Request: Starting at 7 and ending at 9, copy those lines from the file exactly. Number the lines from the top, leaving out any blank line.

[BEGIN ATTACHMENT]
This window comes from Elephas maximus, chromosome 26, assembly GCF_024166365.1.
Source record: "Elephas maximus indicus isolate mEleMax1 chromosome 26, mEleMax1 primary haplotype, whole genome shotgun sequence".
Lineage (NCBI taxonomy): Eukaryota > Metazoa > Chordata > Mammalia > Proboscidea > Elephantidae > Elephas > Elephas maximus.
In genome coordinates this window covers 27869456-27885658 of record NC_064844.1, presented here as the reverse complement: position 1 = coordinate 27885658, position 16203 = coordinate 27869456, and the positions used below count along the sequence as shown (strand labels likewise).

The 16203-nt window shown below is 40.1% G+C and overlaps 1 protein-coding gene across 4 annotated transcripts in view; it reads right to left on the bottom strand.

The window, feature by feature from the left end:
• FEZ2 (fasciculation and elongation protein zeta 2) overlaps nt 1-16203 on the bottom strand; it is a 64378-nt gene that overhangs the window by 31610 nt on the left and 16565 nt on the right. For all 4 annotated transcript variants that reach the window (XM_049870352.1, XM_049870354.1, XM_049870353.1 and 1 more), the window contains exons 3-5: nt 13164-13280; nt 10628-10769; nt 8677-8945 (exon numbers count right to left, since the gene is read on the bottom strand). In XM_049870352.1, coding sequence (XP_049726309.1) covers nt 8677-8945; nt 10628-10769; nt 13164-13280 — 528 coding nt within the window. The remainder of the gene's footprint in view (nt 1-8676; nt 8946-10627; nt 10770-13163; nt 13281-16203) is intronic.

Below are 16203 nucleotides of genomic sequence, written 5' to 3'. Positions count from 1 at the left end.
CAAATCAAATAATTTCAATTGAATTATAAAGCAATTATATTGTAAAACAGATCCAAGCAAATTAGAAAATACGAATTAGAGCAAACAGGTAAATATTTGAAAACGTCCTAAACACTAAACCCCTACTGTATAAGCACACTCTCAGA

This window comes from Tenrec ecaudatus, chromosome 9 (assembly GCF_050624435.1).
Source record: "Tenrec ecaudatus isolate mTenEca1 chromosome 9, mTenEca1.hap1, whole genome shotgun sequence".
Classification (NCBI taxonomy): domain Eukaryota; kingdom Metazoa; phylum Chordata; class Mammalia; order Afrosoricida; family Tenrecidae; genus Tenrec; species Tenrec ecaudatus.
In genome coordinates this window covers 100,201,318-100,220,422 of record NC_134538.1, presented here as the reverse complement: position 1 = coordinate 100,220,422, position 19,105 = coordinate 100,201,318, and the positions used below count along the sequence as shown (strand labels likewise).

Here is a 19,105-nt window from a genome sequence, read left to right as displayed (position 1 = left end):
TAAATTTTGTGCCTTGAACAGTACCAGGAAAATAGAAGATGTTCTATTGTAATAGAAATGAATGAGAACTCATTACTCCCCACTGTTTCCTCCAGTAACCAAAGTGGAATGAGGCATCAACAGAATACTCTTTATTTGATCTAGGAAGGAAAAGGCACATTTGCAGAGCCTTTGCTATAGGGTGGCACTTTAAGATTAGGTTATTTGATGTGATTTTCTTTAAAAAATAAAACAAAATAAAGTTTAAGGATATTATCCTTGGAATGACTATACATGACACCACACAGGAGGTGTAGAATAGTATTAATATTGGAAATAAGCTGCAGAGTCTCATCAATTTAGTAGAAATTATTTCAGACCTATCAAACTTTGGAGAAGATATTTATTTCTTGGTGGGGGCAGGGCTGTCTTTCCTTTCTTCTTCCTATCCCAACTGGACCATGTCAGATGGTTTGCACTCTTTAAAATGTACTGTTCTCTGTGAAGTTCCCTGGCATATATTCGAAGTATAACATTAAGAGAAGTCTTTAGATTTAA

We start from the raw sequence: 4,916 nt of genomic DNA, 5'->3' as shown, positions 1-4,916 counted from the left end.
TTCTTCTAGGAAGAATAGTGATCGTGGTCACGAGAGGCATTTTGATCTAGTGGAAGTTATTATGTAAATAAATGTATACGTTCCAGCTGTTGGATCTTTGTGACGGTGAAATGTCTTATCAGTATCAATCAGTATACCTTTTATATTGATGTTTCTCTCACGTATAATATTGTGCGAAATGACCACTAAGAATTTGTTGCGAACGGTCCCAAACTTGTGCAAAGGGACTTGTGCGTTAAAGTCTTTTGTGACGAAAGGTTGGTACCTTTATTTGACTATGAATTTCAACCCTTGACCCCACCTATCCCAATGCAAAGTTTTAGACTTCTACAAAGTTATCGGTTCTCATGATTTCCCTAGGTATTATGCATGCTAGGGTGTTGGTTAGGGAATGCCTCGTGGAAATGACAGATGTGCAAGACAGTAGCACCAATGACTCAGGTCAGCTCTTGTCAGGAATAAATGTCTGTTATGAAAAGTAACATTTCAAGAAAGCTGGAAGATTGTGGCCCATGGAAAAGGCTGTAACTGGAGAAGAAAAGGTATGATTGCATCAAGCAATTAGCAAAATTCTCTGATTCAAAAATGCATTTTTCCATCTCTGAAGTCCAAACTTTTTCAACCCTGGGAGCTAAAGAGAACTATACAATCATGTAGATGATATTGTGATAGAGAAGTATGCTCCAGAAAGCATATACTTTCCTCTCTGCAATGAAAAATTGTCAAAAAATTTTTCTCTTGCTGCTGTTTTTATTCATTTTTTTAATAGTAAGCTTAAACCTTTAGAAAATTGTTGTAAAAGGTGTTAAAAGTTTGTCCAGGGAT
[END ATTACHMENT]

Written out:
• FEZ2 (fasciculation and elongation protein zeta 2) overlaps nt 1-16203 on the bottom strand; it is a 64378-nt gene that overhangs the window by 31610 nt on the left and 16565 nt on the right. For all 4 annotated transcript variants that reach the window (XM_049870352.1, XM_049870354.1, XM_049870353.1 and 1 more), the window contains exons 3-5: nt 13164-13280; nt 10628-10769; nt 8677-8945 (exon numbers count right to left, since the gene is read on the bottom strand). In XM_049870352.1, coding sequence (XP_049726309.1) covers nt 8677-8945; nt 10628-10769; nt 13164-13280 — 528 coding nt within the window. The remainder of the gene's footprint in view (nt 1-8676; nt 8946-10627; nt 10770-13163; nt 13281-16203) is intronic.

Below are 16203 nucleotides of genomic sequence, written 5' to 3'. Positions count from 1 at the left end.
CAAATCAAATAATTTCAATTGAATTATAAAGCAATTATATTGTAAAACAGATCCAAGCAAATTAGAAAATACGAATTAGAGCAAACAGGTAAATATTTGAAAACGTCCTAAACACTAAACCCCTACTGTATAAGCACACTCTCAGA